Show Summary Details

Page of

PRINTED FROM the Encyclopedia of Social Work, accessed online. (c) National Association of Social Workers and Oxford University Press USA, 2018. All Rights Reserved. Under the terms of the applicable license agreement governing use of the Encyclopedia of Social Work accessed online, an authorized individual user may print out a PDF of a single article for personal use, only (for details see Privacy Policy and Legal Notice).

Subscriber: null; date: 12 December 2018

African Americans: Practice Interventions

Abstract and Keywords

African Americans number about 35 million or 12% of the U.S. population. Their life expectancy is lower than that of White Americans, and despite the educational gains made since mid-1980s, the unemployment gap between African Americans and Whites has increased. Similarly, although the number of African Americans working in white-collar occupations has increased, the disparity in wage earnings between African American and White workers continues. Regardless of social class African Americans are made to be cognizant of their race at all times. Today they are still at risk for social issues such as substance abuse, teen pregnancy, incarceration, poverty, high rates of female headed households, infant mortality that is twice as high as Whites, residential segregation, racism, and discrimination. As daunting as these problems are, the strengths of the African American community have allowed it to thrive even amid arduous circumstances.

Keywords: Strengths perspective, systems approach, clinical assessment, political activism

The Risks and Strengths of African Americans

African Americans number about 35 million or 12% of the U.S. population (U.S. Bureau of the Census, 2000). They largely reside in urban areas and live in southern states. Their life expectancy is lower than that of White Americans, and despite the educational gains made since the mid-1980s, the unemployment gap between African Americans and Whites has increased (Ferraro, Thorpe, McCabe, Kelley-Moore, & Jiang, 2006). Similarly, although the number of African Americans working in white-collar occupations has increased, the disparity in wage earnings between African American and White workers continues (Daniels, 1998; McAdoo, 2007).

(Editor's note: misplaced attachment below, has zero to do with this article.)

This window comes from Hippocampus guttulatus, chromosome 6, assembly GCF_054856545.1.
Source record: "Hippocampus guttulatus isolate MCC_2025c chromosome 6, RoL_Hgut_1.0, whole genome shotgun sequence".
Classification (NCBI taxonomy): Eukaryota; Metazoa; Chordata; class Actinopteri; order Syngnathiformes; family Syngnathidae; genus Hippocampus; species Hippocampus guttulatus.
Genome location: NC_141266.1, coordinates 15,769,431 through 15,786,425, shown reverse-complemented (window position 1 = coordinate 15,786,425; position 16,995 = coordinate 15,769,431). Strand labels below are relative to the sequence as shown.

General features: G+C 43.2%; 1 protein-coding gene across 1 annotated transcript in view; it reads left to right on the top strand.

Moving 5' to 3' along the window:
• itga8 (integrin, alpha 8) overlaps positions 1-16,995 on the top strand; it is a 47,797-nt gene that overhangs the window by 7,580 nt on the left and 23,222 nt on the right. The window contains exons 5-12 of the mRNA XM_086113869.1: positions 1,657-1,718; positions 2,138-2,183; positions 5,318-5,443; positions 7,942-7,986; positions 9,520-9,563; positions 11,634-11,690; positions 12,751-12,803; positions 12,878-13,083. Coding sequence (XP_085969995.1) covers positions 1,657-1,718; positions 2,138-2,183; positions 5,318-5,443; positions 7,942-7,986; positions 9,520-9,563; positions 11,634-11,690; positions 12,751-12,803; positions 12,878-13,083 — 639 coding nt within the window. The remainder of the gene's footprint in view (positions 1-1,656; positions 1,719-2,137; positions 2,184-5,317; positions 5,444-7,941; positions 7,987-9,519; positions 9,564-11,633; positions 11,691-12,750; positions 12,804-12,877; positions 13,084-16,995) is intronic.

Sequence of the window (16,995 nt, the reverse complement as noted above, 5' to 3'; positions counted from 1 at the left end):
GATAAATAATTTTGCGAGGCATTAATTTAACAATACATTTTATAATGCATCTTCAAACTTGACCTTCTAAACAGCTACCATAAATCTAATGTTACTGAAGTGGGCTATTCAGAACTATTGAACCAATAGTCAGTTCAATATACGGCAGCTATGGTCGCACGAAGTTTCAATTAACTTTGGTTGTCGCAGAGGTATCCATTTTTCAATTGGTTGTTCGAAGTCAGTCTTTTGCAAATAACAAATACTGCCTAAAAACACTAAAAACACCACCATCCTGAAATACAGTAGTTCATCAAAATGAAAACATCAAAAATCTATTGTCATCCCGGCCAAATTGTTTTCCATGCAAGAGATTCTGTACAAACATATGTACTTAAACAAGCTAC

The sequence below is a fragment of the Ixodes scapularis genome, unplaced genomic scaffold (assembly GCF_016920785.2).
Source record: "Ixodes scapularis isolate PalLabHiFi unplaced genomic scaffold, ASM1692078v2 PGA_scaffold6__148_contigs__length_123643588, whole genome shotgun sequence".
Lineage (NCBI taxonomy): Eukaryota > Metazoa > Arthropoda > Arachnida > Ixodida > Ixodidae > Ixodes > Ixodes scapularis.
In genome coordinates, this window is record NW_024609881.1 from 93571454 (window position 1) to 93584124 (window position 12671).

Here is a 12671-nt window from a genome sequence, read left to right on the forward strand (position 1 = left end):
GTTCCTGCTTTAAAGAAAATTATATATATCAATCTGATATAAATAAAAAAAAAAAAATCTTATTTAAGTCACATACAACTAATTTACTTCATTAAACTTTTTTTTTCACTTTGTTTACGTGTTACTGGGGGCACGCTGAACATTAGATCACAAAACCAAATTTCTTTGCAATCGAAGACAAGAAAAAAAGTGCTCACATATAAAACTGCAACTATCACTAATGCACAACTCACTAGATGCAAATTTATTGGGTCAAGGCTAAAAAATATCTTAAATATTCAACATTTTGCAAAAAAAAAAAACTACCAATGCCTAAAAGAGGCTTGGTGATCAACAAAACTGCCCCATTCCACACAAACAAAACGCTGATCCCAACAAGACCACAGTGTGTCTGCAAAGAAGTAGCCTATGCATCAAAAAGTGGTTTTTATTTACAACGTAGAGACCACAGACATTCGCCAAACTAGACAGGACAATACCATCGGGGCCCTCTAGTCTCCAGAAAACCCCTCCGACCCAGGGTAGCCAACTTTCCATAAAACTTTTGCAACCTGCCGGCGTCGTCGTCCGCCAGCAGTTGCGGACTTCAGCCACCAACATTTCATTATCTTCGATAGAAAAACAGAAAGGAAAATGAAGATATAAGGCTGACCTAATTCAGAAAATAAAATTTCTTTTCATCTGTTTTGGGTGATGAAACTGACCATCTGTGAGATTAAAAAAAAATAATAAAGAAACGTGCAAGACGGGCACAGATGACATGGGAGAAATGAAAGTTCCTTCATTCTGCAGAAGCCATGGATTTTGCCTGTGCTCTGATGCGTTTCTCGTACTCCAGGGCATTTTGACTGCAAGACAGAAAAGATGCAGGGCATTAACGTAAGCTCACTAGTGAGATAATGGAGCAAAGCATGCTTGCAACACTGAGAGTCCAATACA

Regardless of social class African Americans are made to be cognizant of their race at all times. Early European settlers viewed Africans pejoratively (Alexander, 2005; Hacker, 1992). They were assumed not to have the psychological capabilities to achieve in education or ever to achieve professional levels. These assumptions were supported and continue to be espoused by social scientists who question the intelligence of people of African ancestry largely based on theories of genetic inferiority (Cherry, 1995; Lombardo & Dorr, 2006). Today they are still at risk for social issues such as substance abuse, teen pregnancy, incarceration, poverty, high rates of female headed households, infant mortality that is twice as high as Whites, residential segregation, racism, and discrimination (Child Trends, Inc., 1993; Hutchison, 1996; MacMaster et al., 2007; U.S. Department of Health and Human Services, 1992). As daunting as these problems are, the strengths of the African American community have allowed it to thrive even amidst arduous circumstances.

Strength Within the African American Community

The African American family is composed of both the nuclear family, which includes the parents and children, and the extended family, which includes the parents, children, relatives, friends, the minister, and fictive kin (McAdoo, 2007; Pearson, Muller, & Frisco, 2006).

Hence, family in the African American community usually includes both biological and nonbiological individuals. The family is characterized by strong ties to its members and an egalitarian role sharing (Leashore, 1995). “The deep sense of kinship has historically been one of the strongest forces in traditional African life. Kinship is the mechanism which regulates social relationships between people in a given community” (Harvey, 1985, p. 13). Kinship bonds are a major component of the value base of African American families.

In contrast to the European community these values are expressed very differently in the African American community. Male and female roles are fluid in African American families. The father is not always the head of the family. Sometimes, the mother, grandparent, or other relatives operate in this capacity. Fathers often take on cooking, cleaning, grooming of children, and household responsibilities that by traditional European standards are usually carried out by females (Hill, 1997, 2002). Additionally, older children sometimes assume the parental or caregiver role for younger siblings.

When circumstances necessitate, children are often cared for by relatives or nonkin, and it is not at all uncommon for children to be raised from birth through adulthood by extended family members. For instance, the African concept of children being raised by the entire village can be seen as a guiding principle for the African American practice of informal adoption of children. Informal child adoption services are provided on both short- and long-term basis. In 1990 ∼1.3 million African American children were living in homes where a relative was the primary caregiver and no biological parent was present (Scannapieco & Jackson, 1996). Children are not viewed as being disadvantaged because they are adopted, and it is uncommon for adoptive parents to treat their biological children and adopted children differently (Albert, Iaci, & Catlin, 2004).